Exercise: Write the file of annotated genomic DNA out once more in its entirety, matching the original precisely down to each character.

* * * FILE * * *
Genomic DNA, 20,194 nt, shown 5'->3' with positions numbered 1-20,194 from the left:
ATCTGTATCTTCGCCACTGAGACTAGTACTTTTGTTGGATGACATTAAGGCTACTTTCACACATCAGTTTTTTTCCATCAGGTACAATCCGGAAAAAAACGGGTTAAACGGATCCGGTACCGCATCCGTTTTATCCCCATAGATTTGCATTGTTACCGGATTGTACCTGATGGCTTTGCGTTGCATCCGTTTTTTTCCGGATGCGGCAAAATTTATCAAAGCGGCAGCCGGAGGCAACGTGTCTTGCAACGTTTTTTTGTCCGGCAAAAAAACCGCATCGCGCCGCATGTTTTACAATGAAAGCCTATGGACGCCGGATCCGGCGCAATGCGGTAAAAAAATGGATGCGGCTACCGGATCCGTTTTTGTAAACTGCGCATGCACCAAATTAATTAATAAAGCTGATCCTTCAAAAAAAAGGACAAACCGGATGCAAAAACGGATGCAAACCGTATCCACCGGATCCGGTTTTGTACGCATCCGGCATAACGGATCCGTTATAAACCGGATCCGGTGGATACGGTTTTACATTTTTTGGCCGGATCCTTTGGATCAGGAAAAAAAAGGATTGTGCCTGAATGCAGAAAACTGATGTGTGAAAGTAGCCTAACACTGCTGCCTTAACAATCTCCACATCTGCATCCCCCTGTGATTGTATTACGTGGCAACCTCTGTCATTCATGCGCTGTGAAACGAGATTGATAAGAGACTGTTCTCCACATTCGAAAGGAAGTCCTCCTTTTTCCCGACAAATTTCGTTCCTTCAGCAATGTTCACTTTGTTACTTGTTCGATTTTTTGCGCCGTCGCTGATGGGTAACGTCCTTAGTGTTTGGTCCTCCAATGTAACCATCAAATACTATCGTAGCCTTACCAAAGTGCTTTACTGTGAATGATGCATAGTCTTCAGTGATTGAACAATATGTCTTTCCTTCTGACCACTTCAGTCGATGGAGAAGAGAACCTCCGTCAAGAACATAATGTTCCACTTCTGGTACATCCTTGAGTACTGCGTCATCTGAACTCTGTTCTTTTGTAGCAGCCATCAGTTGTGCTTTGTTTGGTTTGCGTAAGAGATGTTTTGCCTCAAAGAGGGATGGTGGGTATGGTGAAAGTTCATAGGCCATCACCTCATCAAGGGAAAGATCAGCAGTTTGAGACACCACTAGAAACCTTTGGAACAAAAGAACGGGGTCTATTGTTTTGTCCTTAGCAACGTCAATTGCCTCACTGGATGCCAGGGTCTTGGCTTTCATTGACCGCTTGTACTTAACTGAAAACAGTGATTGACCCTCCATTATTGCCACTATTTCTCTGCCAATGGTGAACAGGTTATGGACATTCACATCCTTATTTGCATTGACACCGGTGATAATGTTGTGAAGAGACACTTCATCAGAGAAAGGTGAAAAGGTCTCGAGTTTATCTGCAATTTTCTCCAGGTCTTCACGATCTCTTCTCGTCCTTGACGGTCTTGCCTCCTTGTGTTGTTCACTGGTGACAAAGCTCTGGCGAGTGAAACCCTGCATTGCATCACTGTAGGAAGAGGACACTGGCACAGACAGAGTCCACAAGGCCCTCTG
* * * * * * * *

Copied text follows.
Genomic DNA, 20,194 nt, shown 5'->3' with positions numbered 1-20,194 from the left:
ATCTGTATCTTCGCCACTGAGACTAGTACTTTTGTTGGATGACATTAAGGCTACTTTCACACATCAGTTTTTTTCCATCAGGTACAATCCGGAAAAAAACGGGTTAAACGGATCCGGTACCGCATCCGTTTTATCCCCATAGATTTGCATTGTTACCGGATTGTACCTGATGGCTTTGCGTTGCATCCGTTTTTTTCCGGATGCGGCAAAATTTATCAAAGCGGCAGCCGGAGGCAACGTGTCTTGCAACGTTTTTTTGTCCGGCAAAAAAACCGCATCGCGCCGCATGTTTTACAATGAAAGCCTATGGACGCCGGATCCGGCGCAATGCGGTAAAAAAATGGATGCGGCTACCGGATCCGTTTTTGTAAACTGCGCATGCACCAAATTAATTAATAAAGCTGATCCTTCAAAAAAAAGGACAAACCGGATGCAAAAACGGATGCAAACCGTATCCACCGGATCCGGTTTTGTACGCATCCGGCATAACGGATCCGTTATAAACCGGATCCGGTGGATACGGTTTTACATTTTTTGGCCGGATCCTTTGGATCAGGAAAAAAAAGGATTGTGCCTGAATGCAGAAAACTGATGTGTGAAAGTAGCCTAACACTGCTGCCTTAACAATCTCCACATCTGCATCCCCCTGTGATTGTATTACGTGGCAACCTCTGTCATTCATGCGCTGTGAAACGAGATTGATAAGAGACTGTTCTCCACATTCGAAAGGAAGTCCTCCTTTTTCCCGACAAATTTCGTTCCTTCAGCAATGTTCACTTTGTTACTTGTTCGATTTTTTGCGCCGTCGCTGATGGGTAACGTCCTTAGTGTTTGGTCCTCCAATGTAACCATCAAATACTATCGTAGCCTTACCAAAGTGCTTTACTGTGAATGATGCATAGTCTTCAGTGATTGAACAATATGTCTTTCCTTCTGACCACTTCAGTCGATGGAGAAGAGAACCTCCGTCAAGAACATAATGTTCCACTTCTGGTACATCCTTGAGTACTGCGTCATCTGAACTCTGTTCTTTTGTAGCAGCCATCAGTTGTGCTTTGTTTGGTTTGCGTAAGAGATGTTTTGCCTCAAAGAGGGATGGTGGGTATGGTGAAAGTTCATAGGCCATCACCTCATCAAGGGAAAGATCAGCAGTTTGAGACACCACTAGAAACCTTTGGAACAAAAGAACGGGGTCTATTGTTTTGTCCTTAGCAACGTCAATTGCCTCACTGGATGCCAGGGTCTTGGCTTTCATTGACCGCTTGTACTTAACTGAAAACAGTGATTGACCCTCCATTATTGCCACTATTTCTCTGCCAATGGTGAACAGGTTATGGACATTCACATCCTTATTTGCATTGACACCGGTGATAATGTTGTGAAGAGACACTTCATCAGAGAAAGGTGAAAAGGTCTCGAGTTTATCTGCAATTTTCTCCAGGTCTTCACGATCTCTTCTCGTCCTTGACGGTCTTGCCTCCTTGTGTTGTTCACTGGTGACAAAGCTCTGGCGAGTGAAACCCTGCATTGCATCACTGTAGGAAGAGGACACTGGCACAGACAGAGTCCACAAGGCCCTCTG